The development of agriculture and animal husbandry has been given top priority in the Tibetan economy. The major agricultural products such as broad bean, barley, wheat, rapeseeds, garlic and mushrooms have great competitive advantage in terms of quality due to several unique natural conditions. In 2006, the annual output of grain was 923,700 tons, a slight drop of 1.1% from the previous year.The Tibetan antelope, wild yak, wild donkey and argali are all rare species unique to the Qinghai-Tibet Plateau, and are under state protection. Also, the white-lipped deer, found only in China, is a prized rarity. Livestock in Tibet kept a moderate growth in 2006. Annual output of pork and mutton reached 222,100 tons, an increase of 3.5% from 2005.    
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Industry    
Industry still plays an important role in the Tibetan economy although its service sectors have developed rapidly over the last few decades. In 2006, the annual industrial value-add reached 2.2 billion, 16.8% higher than in 2005. Tibetan industrial products such as mineral products, medicine, Qingke barley wine, carpets and building materials are renowned globally. Traditional Tibetan Medicine, in particular, boasts a history of more than 2000 years.    
     
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Services    
On October 15, 2006, the construction of the 1,956 km Qinghai-Tibet Railway Line was completed. It stretches from Xining to Lhasa, and across the Kunlun Mountains and Tanggulashan. At 960 km above 4000 meters of sea level, it is the world’s highest railway. The completion of the Qinghai-Tibet Railway makes Tibet more accessible. It is also responsible for 75% of the cargo, which greatly reduces transportation costs.   Tibet has consistently developed and exploited its unique tourism resources, both human and natural.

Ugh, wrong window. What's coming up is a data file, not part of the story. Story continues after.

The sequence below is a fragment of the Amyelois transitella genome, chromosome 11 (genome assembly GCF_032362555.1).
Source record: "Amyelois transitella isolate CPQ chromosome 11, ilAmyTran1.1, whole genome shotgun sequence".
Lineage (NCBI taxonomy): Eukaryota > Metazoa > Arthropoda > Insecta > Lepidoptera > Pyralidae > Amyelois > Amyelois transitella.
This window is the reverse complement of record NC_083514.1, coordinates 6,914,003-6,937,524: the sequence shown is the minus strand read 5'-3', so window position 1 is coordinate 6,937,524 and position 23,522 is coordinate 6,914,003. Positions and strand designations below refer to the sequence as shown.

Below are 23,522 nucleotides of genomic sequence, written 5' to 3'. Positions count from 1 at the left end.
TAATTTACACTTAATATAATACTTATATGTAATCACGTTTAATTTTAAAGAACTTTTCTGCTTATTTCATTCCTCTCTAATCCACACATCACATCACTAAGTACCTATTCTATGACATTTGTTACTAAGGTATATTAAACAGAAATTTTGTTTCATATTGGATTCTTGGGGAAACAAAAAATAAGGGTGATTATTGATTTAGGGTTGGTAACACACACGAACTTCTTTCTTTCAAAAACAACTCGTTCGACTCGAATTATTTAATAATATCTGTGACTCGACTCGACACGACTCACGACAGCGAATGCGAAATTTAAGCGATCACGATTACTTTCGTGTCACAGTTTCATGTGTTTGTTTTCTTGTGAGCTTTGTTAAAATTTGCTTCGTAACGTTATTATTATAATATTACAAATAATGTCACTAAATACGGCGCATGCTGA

Tibet has consistently developed and exploited its unique tourism resources, both human and natural. The region is home to unique folk-customs and stunningly beautiful natural scenery such as Namtso Lake, the Great Gorges of Yarlung, Tsangpu River, Potala Palace, and Jokhang. Domestic tourists number a whopping 2.4 million, while overseas tourists are far fewer at 154,800. Revenues of RMB 2.3 billion and US$60.9 million have been brought in by the domestic and overseas tourists respectively, with growths of 45.3% and 37.1%.  
     
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Foreign Trade and Foreign Investment    
In 2006, foreign trade was valued at US$0.3 billion, up 59.9% over 2005. Major exports included light industry products, output of livestock products, traditional Chinese medicine and carpets. The main imports were motor vehicles and machinery products. The Tibetan border trade plays an important role in the economy, due to Tibet’s geographic location. In 2006, the total value of imports and exports in frontier trade reached US$ 0.2 billion, up 44.2% over 2005.